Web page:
After more than 10 years of planning, a series of city agency hearings begins today to approve Better Market Street, a project aimed at improving pedestrian and bicyclist safety on the city's main thoroughfare, with new "quick-build" elements that could materialize as early as next year.
This afternoon, the San Francisco Planning Commission will consider the final Environmental Impact Report for the project, which would drastically modify more than two miles of Market Street by making many blocks completely car-free, while adding new public transit options and dedicated bike routes.
Should the project receive full approval, the recently-added “quick-build” portion of the effort would launch as soon as January 2020, Public Works spokesperson Jennifer Blot told us.
The quick-build portion would expedite the most significant aspect of the plan: making Market Street car-free eastbound from 10th to Main Street, and from the Embarcadero to 11th Street westbound.
After a spike in pedestrian and bicyclist deaths in 2019, Mayor London Breed in May directed SFMTA to adopt a “quick-build” policy for projects that would help meet the city’s Vision Zero goals.
Vision Zero, adopted in 2014, sets a target of zero vehicle-related deaths in San Francisco by 2024. The quick-build policy, as Breed announced on Bike to Work Day this year, aims to add 20 miles of new, protected bike lanes across the city over the next two years.
“Last year, there were 123 injury collisions on Market Street between Octavia and Steuart streets,” Blot said. “Each year, about 75 percent of collisions on Market involve people walking or biking.”
Muni buses and taxis would still be allowed, but the plan would add a new Muni-only lane eastbound between 3rd to Main Street, where no taxis would be allowed.
Rideshare companies like Uber and Lyft would not be included in the vehicle types allowed to access Market Street, Blot said. Drivers would have to pick up and drop off customers at new passenger loading zones along side streets. As we previously reported, the new loading zones will take over about 227 on-street parking spots, on cross-streets and side streets adjacent to Market.
There would also be restrictions on commercial vehicles making deliveries in loading zones along Market during peak commute periods.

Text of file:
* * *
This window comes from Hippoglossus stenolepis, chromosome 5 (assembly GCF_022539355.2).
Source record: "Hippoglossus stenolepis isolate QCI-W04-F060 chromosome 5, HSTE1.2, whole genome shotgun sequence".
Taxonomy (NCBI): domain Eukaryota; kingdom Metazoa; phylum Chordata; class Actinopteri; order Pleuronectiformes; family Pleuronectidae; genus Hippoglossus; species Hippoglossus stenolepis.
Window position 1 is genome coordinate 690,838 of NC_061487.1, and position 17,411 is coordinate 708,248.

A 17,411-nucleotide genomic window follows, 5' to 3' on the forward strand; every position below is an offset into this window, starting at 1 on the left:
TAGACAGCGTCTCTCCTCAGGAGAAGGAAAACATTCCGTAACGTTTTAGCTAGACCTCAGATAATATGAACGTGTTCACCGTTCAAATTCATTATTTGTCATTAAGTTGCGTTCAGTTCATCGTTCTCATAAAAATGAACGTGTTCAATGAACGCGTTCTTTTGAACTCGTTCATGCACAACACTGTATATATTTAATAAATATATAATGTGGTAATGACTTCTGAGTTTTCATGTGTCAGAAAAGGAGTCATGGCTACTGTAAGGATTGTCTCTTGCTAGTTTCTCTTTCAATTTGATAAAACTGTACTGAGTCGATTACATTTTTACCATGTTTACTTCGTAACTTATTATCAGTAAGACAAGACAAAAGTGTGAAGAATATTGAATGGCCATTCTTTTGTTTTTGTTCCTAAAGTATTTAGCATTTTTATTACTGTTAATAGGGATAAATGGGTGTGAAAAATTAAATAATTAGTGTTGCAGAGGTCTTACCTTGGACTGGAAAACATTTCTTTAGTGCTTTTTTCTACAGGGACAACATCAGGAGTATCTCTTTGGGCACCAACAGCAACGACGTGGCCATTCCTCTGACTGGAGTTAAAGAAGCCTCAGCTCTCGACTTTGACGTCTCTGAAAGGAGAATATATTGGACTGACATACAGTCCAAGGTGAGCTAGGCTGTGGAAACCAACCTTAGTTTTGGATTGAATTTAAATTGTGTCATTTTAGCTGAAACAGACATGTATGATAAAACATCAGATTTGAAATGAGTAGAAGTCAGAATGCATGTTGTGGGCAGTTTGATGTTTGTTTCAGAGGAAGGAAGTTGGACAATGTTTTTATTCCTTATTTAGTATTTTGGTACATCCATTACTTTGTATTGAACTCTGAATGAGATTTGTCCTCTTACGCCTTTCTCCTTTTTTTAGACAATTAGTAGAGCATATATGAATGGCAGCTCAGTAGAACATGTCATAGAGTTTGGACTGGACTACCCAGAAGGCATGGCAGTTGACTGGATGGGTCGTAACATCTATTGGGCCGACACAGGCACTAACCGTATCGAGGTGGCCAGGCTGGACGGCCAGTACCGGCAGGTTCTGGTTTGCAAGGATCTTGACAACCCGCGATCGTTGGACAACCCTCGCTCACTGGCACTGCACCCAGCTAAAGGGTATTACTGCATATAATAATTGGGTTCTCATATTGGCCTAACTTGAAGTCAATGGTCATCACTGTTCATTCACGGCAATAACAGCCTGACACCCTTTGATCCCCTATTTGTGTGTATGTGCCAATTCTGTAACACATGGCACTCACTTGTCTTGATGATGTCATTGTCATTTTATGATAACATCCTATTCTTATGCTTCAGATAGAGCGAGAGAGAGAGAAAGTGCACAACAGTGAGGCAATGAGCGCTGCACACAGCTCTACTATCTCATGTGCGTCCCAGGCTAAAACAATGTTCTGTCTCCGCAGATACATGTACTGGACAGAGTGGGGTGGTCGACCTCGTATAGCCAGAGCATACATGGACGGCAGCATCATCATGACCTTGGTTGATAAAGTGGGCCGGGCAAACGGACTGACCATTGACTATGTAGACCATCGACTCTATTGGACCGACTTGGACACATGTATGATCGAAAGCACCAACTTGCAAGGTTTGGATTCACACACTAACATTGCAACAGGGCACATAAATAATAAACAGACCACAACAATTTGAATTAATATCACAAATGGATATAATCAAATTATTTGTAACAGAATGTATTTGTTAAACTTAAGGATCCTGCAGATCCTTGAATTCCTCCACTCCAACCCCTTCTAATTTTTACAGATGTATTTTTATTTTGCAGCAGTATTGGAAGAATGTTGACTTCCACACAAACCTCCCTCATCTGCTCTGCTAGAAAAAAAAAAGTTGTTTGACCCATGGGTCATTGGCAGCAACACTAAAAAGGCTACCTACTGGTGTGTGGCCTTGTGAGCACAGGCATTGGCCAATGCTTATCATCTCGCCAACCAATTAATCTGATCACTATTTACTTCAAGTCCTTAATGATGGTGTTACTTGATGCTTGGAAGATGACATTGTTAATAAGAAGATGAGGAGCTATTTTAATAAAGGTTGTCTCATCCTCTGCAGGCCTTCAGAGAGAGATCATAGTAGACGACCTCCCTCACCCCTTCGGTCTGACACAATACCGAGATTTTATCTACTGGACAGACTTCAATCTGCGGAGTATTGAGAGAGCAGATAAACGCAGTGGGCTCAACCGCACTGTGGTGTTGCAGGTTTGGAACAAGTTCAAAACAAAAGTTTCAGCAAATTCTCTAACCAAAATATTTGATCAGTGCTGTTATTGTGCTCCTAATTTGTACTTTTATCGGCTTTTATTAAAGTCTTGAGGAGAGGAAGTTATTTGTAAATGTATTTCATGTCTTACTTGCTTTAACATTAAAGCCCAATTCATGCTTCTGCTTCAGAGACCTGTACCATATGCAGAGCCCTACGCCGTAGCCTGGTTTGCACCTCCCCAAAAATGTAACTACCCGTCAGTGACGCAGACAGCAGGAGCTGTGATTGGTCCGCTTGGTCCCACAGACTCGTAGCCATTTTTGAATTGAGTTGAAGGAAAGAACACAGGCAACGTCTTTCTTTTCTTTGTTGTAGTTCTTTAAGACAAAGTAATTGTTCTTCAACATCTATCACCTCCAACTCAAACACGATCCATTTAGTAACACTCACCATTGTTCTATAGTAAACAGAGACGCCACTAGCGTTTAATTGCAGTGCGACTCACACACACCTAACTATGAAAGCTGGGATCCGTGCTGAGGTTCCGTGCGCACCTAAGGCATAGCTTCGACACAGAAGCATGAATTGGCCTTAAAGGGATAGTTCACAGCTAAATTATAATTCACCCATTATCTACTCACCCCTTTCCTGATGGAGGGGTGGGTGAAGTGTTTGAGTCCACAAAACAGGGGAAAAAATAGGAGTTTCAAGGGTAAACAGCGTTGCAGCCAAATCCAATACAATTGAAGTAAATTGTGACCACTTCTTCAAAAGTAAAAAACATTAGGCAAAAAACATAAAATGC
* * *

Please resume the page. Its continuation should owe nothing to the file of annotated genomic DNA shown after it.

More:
As part of the new quick-build plan, bicyclists would get a new bike-only connection with painted safety zones and a westbound protected bike track at the intersection of Page, Franklin, and Market Streets, along with new queueing spaces for westbound right-turning bikers, according to Blot.
A protected intersection designed to provide safe crossing to southbound riders is planned for the northeast corner of 8th and Market streets, Blot said. The eastbound protected bikeway would be extended from Octavia to Valencia as well.
Under the full Better Market Street plan, which is estimated to cost more than $600 million, the city would install sidewalk-level bike lanes running alongside commercial loading zones only open during off-peak commute hours, and much of Muni's above ground infrastructure would be replaced. The trees along Market Street would all be removed and replaced over the full course of the project as well.
Before the addition of the quick-build aspect, construction on just the stretch between 6th and 8th Street was expected to launch in early 2020. In the modified plan, the quick-build portion would launch first, aiming for completion early next year. The new Phase 1 of the program, including full construction between 5th and 8th streets and the addition of a new F-Muni line loop in areas of peak ridership, would begin in late 2020 or early 2021.
If SF Planning approves the EIR, Public Works will consider the Better Market Street project at a hearing on Friday, October 11, followed by a review of the proposed parking and traffic changes by the SFMTA Board on Tuesday, October 15.
If SF Planning does not certify the final EIR today, the other hearings on the Better Market Street project will be cancelled until the environmental report is finalized, Blot said.